Heart of the Matter

By Scott LaFee

April 11, 2018 5 min read

Disparities in heart health among ethnicities in the U.S. have narrowed in recent years, according to a new analysis, but not in a good way. Most Americans do not have healthy hearts — at least as healthy as their doctors or medical guidelines would suggest.

The analysis, published in the Annals of Internal Medicine, found that less than 40 percent of whites enjoyed optimum cardiovascular health. Among Mexican-Americans, it was 25 percent and among African-Americans, just 15 percent. These were the only three groups studied.

The health gap between races was smaller than in the past, but only because white patients have become less healthy. "The narrowing disparities (are) no cause for celebration," said Dr. George Mensah, a study author. Everyone is less healthy.

The Mouse That Gorged

Food scientists at Cornell University have discovered that when mice are fed a high-fat diet and become obese, they lose nearly 25 percent of their tongue's taste buds. The loss is caused by a massive inflammatory response prompted by the unhealthy diet.

That might seem like it would prompt a subsequent reduction in food consumption by the mice, but scientists found that the obesity-triggered metabolic malfunction actually encouraged the mice to eat more food.

Body of Knowledge

For roughly six to seven months after birth, an infant can breathe and swallow at the same time. Older children and adults cannot do this.

Get Me That, Stat!

Almost three-quarters of Americans think drug companies have too much sway on Capitol Hill, according to a new Kaiser Family Foundation poll. That compares to 69 percent for Wall Street and 52 percent for the NRA.

Why the big differences? Both Republicans and Democrats see the drug industry's influence as a problem, while the other issues are more partisan.

Doc Talk

Hemoptysis: Spitting up blood

Mania of the Week

Hippomania: An obsession with horses

Never Say Diet

The Major League Eating record for haggis is three pounds in eight minutes, held by Eric Livingston. Haggis is a savory pudding containing sheep's heart, liver and lungs, minced with onion, oatmeal, suet, spices and salt, traditionally encased in the animal's stomach. Livingston's record, set in 2008, is not likely to be broken anytime soon.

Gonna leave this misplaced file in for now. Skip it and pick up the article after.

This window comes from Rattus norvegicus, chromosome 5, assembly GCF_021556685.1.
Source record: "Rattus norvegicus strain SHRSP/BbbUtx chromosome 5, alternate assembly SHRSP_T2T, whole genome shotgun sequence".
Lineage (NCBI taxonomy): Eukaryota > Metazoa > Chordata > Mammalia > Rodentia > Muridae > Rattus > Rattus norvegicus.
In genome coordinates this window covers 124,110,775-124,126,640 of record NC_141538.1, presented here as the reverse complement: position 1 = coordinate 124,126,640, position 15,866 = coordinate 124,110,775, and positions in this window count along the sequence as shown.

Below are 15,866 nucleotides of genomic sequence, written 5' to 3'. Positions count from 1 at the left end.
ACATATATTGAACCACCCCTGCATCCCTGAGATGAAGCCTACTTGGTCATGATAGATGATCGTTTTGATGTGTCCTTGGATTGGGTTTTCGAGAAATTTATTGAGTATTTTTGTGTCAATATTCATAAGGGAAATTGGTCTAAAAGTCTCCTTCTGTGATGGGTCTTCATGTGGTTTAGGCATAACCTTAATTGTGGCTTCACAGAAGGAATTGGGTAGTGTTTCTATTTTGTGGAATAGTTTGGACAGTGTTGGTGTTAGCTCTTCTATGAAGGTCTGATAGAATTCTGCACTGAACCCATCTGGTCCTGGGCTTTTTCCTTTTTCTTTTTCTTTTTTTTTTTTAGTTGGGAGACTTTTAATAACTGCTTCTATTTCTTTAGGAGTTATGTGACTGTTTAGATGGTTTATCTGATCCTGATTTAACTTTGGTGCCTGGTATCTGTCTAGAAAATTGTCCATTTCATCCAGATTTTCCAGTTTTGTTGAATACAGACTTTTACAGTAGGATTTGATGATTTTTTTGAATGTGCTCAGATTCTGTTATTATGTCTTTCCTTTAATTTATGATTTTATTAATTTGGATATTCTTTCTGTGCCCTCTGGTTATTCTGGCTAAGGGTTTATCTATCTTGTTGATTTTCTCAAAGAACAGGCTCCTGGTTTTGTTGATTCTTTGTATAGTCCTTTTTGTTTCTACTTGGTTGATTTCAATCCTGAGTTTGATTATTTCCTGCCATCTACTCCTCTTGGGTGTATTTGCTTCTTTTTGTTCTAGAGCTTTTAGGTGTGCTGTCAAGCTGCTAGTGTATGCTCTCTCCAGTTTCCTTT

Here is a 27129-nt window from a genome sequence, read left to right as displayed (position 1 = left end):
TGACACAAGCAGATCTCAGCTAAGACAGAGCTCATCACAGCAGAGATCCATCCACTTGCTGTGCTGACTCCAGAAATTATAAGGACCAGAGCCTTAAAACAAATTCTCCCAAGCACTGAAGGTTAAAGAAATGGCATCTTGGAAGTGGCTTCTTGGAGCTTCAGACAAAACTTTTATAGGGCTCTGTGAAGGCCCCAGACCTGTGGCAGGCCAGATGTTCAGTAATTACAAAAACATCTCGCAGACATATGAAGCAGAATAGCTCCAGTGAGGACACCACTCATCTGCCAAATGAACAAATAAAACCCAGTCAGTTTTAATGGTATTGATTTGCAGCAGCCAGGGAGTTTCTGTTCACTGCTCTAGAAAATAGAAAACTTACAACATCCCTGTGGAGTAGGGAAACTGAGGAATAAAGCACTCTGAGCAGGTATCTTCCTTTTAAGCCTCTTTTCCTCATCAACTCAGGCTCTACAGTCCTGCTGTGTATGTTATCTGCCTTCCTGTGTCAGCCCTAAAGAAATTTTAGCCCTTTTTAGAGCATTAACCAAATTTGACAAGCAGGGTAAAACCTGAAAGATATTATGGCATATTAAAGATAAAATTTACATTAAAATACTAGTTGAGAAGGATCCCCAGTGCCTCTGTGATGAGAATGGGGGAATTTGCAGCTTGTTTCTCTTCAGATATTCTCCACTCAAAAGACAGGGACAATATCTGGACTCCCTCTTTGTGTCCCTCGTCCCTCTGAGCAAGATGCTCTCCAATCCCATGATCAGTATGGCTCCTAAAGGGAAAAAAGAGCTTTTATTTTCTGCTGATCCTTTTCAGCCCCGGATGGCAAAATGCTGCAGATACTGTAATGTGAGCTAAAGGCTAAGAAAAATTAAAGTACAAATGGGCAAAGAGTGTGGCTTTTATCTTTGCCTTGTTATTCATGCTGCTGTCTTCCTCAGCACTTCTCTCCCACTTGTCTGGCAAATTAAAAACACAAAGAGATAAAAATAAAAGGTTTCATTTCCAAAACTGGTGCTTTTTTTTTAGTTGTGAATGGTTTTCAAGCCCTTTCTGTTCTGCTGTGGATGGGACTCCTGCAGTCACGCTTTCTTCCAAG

Best Medicine

Patient: Nurse, I keep seeing spots in front of my eyes.

Nurse: Have you seen a doctor?

Patient: No, just spots.

Observation

"Everyone should have a few bad habits so he'll have something he can give up if his health fails."

—Franklin P. Jones

Medical History

This week in 1992, Johns Hopkins medical researchers reported that thalidomide improved the survival rate of bone marrow-transplant patients. The drug effectively fought graft-versus-host disease, the most common and dangerous complication. Thalidomide was notorious for causing horrendous birth defects in thousands of babies in the 1950s and 60s, when it was used to alleviate morning sickness. The same properties of the drug that arrested the development of babies appear to arrest progression of many diseases, and may even reverse the effects of some.

Med School

Q: What is transient global amnesia?

A: Otherwise known as TGA, transient global amnesia is a sudden, temporary episode of memory loss that cannot be attributed to more common neurological conditions, such as epilepsy or a stroke. When TGC occurs, recall of recent events simply vanishes. Memory formation stops. You suddenly can't remember anything, including answers to questions just asked. (You do, however, remember who you are and recognize people you know well.)

Fortunately, memory loss is short-lived and full brain function returns. The condition is rare and seems to happen to people only once. The underlying cause is not known, but may be linked to strenuous activity, sexual intercourse, acute emotional distress or sudden immersion in cold or hot water.

Last Words

"Doctor, do you think it could have been the sausage?"

—French poet Paul Claudel (1868-1955)

To find out more about Scott LaFee and read features by other Creators Syndicate writers and cartoonists, visit the Creators Syndicate website at www.creators.com.

Photo credit: at Pixabay

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